This category contains 10 posts

The Threat of Colin Kaepernick

The Threat of Colin Kaepernick by: Thabiti Lewis (WSU Vancouver)   “Not everything that is faced can be changed, but nothing can be changed until it is faced.”― James Baldwin     Last week marked the 15th anniversary of 911, and America’s most popular sport, football, was supposed to showcase American patriotism.  But the San … Continue reading


BOOKS THAT COOK: The Making of a Modern Literary Meal. Edited by Jennifer Cognard-Black and Melissa A. Goldthwaite. New York: New York University Press. 2014.   Books that Cook is a savory concoction of prose, poetics, and recipes that narrate U.S. history and memory through the optic of the cookbook since the eighteenth century. Through … Continue reading


BECOMING BELAFONTE: Black Artist, Public Radical. By Judith Smith. Austin: University of Texas Press. 2014.   Harry Belafonte was well known to Americans in the fifties and sixties, both as a musician and as a Hollywood film star. And for more than a half-century, Belafonte has made headlines for his activism on behalf of diverse … Continue reading


THE FOLLOWING ESSAY WAS ORIGINALLY PUBLISHED JUNE 23, 2015 AND APPEARS IN FULL AT PROCESS: A BLOG FOR AMERICAN HISTORY: FERGUSON, USA: A HISTORIAN’S COLLISION WITH HISTORY, PART ONE Stefan M. Bradley is the director of African American Studies Program and an associate professor of history at Saint Louis University. He is the author of Harlem … Continue reading

Keisha N. Blain: Teaching Black Internationalism and Americanah

As an historian of ‘black internationalism,’ I am constantly thinking of new ways to explain the type of work I do, especially to students who encounter the term for the first time. After reading Chimamanda Adichie’s Americanah, I decided to revise my black internationalism syllabus (one of my ‘dream courses’). When the opportunity arises to teach it, I will … Continue reading

Mark Edmundson’s WHY TEACH? Forum: Lee Bebout

Strategic Alliances and Strange Bedfellows: A Response to Edmundson’s Why Teach? I began teaching because I wanted to impact students’ lives through literature.  Recently, that answer has not seemed to be enough.  US higher education is in a state of crisis.  The humanities are under siege.  Through the rapid corporatization of academia, we are asked, compelled, … Continue reading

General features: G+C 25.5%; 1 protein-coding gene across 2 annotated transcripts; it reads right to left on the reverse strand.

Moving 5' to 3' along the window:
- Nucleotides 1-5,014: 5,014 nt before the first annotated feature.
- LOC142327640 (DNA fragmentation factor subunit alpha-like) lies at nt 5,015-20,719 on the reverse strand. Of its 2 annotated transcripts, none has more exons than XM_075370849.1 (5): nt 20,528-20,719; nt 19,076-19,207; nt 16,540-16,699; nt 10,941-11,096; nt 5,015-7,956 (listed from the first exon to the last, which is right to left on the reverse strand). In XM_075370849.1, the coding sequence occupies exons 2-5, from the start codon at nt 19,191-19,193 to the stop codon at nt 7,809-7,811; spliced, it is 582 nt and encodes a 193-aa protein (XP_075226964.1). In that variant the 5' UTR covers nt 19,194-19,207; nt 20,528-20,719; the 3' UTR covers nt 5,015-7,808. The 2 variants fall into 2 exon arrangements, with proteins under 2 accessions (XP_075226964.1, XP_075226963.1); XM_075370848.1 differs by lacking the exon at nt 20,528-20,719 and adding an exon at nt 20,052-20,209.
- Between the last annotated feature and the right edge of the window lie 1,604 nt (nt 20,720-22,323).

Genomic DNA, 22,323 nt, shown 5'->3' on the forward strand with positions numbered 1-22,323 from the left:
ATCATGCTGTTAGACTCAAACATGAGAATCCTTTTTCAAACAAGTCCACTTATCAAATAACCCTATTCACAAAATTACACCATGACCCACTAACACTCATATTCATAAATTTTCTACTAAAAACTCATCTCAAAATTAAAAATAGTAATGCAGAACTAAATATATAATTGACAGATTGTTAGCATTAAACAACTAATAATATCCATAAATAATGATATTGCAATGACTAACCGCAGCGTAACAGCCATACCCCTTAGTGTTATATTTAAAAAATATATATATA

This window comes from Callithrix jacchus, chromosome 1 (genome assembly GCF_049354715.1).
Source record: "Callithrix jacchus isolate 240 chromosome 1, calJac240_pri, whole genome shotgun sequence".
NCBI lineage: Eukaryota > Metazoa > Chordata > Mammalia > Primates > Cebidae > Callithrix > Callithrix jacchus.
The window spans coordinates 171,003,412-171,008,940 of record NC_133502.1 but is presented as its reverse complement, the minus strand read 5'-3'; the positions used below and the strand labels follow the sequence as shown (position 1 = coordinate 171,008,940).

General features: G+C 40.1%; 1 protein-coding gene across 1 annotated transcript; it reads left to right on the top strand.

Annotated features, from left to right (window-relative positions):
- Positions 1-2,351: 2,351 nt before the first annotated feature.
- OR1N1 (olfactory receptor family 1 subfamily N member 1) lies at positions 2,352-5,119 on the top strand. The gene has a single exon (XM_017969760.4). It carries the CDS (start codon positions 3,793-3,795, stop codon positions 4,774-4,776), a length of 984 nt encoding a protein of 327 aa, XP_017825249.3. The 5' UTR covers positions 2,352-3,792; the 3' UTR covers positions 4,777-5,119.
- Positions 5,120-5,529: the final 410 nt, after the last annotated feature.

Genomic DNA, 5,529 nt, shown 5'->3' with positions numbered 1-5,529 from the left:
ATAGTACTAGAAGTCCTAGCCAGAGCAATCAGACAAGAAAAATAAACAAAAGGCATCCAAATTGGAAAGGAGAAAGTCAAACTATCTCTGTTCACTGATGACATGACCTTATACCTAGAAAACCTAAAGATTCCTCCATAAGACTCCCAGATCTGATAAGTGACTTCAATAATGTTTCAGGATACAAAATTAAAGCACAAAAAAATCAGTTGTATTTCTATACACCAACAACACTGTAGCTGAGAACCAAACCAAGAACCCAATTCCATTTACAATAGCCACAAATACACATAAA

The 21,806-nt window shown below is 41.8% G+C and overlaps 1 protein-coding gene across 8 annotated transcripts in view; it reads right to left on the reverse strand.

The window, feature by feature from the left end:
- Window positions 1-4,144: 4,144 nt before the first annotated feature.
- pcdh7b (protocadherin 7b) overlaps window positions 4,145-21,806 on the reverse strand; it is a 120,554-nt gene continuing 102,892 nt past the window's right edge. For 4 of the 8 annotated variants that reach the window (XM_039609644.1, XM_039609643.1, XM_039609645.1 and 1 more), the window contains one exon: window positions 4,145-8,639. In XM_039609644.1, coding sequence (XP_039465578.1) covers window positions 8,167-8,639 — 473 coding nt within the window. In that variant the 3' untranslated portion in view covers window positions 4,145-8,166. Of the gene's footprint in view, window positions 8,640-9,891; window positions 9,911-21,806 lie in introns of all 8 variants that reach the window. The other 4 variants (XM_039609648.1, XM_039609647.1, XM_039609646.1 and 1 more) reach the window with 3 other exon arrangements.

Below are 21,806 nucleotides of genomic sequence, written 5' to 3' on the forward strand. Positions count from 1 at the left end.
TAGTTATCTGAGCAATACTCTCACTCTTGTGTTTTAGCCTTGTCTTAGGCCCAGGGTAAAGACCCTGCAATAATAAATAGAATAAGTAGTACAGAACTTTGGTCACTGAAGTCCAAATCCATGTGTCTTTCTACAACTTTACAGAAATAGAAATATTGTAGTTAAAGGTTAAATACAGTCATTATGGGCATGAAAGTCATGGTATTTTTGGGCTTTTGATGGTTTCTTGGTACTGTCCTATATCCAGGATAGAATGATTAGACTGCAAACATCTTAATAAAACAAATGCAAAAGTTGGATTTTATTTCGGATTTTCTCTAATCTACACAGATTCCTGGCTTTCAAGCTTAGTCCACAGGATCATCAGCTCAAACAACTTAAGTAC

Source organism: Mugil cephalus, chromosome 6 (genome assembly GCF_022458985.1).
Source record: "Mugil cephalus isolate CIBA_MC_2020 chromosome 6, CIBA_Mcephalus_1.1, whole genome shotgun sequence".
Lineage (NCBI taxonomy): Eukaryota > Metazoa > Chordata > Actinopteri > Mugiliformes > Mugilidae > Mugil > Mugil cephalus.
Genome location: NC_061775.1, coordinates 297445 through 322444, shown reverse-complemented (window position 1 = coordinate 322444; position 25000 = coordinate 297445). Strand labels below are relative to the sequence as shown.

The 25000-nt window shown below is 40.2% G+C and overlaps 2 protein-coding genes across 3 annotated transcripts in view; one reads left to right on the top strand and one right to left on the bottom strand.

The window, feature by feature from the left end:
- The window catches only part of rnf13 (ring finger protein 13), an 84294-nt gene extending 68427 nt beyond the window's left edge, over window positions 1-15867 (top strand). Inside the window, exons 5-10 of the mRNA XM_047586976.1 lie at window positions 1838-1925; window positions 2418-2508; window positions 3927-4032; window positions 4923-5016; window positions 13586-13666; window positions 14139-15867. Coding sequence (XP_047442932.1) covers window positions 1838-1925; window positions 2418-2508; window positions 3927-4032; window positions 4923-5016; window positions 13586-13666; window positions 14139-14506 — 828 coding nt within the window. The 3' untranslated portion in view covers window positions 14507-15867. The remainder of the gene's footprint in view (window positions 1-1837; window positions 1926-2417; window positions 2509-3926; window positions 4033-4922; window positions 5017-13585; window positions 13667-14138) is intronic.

Mark Edmundson’s WHY TEACH? Forum: Stephen Brauer

Transforming Not Them but Us: Response to Why Teach? by Stephen Brauer   Mark Edmundson calls education “soul-making,” repeatedly employing religious rhetoric to impart the power of education to transform the individual who embraces it. While that’s terrific for those who see it on those terms, it is overly idealistic to imagine that most do or … Continue reading

Mark Edmundson’s WHY TEACH? Forum: Elizabeth Hutchinson

After reading reviews of Mark Edmundson’s book, Why Teach?: In Defense of a Real Education (Bloomsbury, 2013), AMSJ’s editorial staff decided to begin a forum for our readers with four different critiques of the book. We were especially interested in discussing the seismic shifts going on in teaching the humanities in colleges and universities around the country. We selected four … Continue reading

On Teaching: Mourning Teaching

I box the last stack of books, bag the last pile of handouts, probe the back of desk drawers for the last remnant of a daily teaching life. I clean the desk, wipe shelves, arrange chairs, force myself not to get all weepy, close the door of my office, and turn in the key. I … Continue reading

Commentary: Race, Class, Labor, and the (Not So) Incognito Controversy

I’ve long appreciated how athletics mirror and shape broader social relations (Consider, for instance, C.L.R. James’s Beyond a Boundary, which famously approached cricket as a metonym for colonialism.)  From this standpoint, the recent NFL controversy involving Miami Dolphins offensive tackle Jonathan Martin and Dolphins guard Richie Incognito presents an entanglement of racial, class, gender, and work dynamics. … Continue reading

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